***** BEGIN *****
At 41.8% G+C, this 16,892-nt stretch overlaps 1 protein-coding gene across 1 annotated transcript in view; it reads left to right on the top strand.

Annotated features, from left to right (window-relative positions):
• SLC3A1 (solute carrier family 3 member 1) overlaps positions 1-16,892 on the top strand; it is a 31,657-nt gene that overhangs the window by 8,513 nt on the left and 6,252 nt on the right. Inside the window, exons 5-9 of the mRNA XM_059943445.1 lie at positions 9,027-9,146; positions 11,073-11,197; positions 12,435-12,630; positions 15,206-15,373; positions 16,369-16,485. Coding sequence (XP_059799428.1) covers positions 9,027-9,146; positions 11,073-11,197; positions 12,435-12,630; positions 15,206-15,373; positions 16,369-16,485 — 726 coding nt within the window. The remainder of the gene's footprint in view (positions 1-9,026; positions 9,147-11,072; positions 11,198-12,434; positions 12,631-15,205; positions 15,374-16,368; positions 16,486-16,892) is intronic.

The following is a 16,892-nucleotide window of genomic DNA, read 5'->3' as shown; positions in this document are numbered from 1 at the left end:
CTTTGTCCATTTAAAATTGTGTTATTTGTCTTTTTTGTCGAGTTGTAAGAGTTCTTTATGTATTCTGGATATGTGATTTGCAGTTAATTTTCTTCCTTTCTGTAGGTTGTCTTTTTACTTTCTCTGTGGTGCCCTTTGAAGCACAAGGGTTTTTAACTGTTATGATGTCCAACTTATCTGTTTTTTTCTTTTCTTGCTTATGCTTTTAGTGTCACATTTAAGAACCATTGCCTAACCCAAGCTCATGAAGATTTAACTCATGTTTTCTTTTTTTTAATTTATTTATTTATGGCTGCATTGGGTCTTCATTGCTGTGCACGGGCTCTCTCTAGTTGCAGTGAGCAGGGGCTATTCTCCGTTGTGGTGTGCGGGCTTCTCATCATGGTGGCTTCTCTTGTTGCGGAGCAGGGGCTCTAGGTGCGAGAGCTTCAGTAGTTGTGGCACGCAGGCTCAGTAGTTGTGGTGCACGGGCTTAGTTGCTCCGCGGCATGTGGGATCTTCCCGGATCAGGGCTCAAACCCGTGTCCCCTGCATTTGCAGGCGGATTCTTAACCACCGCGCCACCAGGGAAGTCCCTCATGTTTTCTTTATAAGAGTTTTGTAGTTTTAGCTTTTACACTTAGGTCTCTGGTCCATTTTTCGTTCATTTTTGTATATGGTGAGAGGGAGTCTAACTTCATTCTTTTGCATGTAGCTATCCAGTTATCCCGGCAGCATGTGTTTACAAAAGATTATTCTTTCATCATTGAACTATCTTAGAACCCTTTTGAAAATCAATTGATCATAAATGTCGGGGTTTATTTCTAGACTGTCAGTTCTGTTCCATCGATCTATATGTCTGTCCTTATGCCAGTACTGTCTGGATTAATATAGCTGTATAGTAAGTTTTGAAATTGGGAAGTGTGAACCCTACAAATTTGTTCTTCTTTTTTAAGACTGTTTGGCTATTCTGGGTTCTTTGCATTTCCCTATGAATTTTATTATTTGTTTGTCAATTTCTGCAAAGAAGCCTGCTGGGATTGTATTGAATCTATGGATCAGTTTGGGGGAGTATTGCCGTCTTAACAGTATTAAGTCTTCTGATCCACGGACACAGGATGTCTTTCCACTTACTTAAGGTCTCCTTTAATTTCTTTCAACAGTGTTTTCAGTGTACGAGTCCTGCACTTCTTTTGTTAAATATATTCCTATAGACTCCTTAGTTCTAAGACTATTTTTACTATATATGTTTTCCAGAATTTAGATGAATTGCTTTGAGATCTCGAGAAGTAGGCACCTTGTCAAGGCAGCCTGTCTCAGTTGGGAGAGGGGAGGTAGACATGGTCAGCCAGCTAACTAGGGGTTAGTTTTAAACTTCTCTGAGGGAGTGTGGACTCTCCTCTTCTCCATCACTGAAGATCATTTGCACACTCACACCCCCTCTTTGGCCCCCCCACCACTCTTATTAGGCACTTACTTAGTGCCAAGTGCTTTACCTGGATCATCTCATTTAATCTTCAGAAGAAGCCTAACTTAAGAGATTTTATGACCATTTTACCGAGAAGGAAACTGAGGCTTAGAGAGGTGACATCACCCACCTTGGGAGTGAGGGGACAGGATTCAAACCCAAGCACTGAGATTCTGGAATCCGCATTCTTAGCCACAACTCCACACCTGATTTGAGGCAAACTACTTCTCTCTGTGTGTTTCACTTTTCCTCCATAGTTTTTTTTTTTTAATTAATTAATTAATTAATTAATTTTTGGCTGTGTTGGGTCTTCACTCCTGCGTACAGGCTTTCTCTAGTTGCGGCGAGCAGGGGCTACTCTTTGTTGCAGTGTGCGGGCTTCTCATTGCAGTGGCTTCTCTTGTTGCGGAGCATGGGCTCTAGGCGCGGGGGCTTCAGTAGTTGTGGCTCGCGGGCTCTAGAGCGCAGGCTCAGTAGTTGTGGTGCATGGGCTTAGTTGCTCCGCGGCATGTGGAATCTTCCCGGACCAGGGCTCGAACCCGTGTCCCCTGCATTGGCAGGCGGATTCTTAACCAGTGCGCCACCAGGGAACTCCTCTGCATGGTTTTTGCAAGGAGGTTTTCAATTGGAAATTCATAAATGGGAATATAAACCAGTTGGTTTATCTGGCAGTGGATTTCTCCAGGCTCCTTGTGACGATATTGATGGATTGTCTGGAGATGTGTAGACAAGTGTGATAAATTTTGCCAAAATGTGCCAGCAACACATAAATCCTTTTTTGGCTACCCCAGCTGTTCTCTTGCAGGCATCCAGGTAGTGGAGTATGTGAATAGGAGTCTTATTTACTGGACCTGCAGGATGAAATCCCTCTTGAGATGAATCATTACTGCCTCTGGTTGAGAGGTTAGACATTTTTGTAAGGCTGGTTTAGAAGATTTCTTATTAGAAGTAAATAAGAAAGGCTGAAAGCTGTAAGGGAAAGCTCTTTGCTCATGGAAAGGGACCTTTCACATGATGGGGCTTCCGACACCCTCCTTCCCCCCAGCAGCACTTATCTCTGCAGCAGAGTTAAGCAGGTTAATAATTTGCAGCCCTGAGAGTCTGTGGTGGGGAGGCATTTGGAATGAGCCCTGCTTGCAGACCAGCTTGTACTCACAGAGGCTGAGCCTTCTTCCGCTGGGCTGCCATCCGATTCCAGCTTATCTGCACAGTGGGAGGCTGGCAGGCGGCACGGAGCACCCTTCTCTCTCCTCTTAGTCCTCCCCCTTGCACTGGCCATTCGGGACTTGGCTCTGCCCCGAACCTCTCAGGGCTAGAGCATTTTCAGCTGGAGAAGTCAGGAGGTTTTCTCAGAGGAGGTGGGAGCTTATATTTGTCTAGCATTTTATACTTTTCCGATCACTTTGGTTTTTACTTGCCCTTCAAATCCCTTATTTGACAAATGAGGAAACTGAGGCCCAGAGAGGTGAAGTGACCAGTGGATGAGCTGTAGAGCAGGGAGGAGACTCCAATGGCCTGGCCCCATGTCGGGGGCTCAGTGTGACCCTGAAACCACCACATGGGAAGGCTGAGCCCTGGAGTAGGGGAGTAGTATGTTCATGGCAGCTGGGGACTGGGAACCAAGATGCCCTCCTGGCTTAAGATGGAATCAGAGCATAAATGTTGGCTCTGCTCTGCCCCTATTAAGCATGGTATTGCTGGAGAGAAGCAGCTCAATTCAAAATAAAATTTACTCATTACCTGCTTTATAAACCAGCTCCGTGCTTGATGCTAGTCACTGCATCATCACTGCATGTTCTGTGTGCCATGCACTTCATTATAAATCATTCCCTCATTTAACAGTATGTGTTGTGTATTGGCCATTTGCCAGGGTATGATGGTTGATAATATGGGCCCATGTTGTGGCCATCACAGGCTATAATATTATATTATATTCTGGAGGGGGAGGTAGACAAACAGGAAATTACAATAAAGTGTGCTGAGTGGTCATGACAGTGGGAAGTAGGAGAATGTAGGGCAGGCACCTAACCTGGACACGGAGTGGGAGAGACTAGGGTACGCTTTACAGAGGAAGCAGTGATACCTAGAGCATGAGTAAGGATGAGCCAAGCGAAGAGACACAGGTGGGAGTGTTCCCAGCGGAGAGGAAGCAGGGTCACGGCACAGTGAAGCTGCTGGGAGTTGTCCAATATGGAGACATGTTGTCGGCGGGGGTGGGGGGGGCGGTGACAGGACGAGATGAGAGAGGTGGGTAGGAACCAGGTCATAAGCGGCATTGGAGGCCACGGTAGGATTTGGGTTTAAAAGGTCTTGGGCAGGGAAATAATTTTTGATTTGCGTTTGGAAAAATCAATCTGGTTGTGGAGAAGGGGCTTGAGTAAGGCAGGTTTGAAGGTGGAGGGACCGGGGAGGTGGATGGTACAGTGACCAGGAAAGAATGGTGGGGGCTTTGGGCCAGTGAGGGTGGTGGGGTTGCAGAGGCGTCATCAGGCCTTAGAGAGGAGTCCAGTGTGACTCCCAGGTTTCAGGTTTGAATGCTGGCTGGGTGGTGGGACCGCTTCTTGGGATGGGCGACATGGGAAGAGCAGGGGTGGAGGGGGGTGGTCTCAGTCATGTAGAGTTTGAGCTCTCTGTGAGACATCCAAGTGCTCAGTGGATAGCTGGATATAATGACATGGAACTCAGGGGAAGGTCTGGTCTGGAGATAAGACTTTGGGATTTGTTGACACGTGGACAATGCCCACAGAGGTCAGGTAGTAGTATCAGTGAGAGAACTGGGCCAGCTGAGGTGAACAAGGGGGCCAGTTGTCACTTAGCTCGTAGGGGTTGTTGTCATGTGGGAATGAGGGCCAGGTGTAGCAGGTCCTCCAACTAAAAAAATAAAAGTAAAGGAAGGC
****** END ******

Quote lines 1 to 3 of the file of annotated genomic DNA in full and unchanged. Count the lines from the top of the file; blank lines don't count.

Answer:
At 41.8% G+C, this 16,892-nt stretch overlaps 1 protein-coding gene across 1 annotated transcript in view; it reads left to right on the top strand.

Annotated features, from left to right (window-relative positions):
• SLC3A1 (solute carrier family 3 member 1) overlaps positions 1-16,892 on the top strand; it is a 31,657-nt gene that overhangs the window by 8,513 nt on the left and 6,252 nt on the right. Inside the window, exons 5-9 of the mRNA XM_059943445.1 lie at positions 9,027-9,146; positions 11,073-11,197; positions 12,435-12,630; positions 15,206-15,373; positions 16,369-16,485. Coding sequence (XP_059799428.1) covers positions 9,027-9,146; positions 11,073-11,197; positions 12,435-12,630; positions 15,206-15,373; positions 16,369-16,485 — 726 coding nt within the window. The remainder of the gene's footprint in view (positions 1-9,026; positions 9,147-11,072; positions 11,198-12,434; positions 12,631-15,205; positions 15,374-16,368; positions 16,486-16,892) is intronic.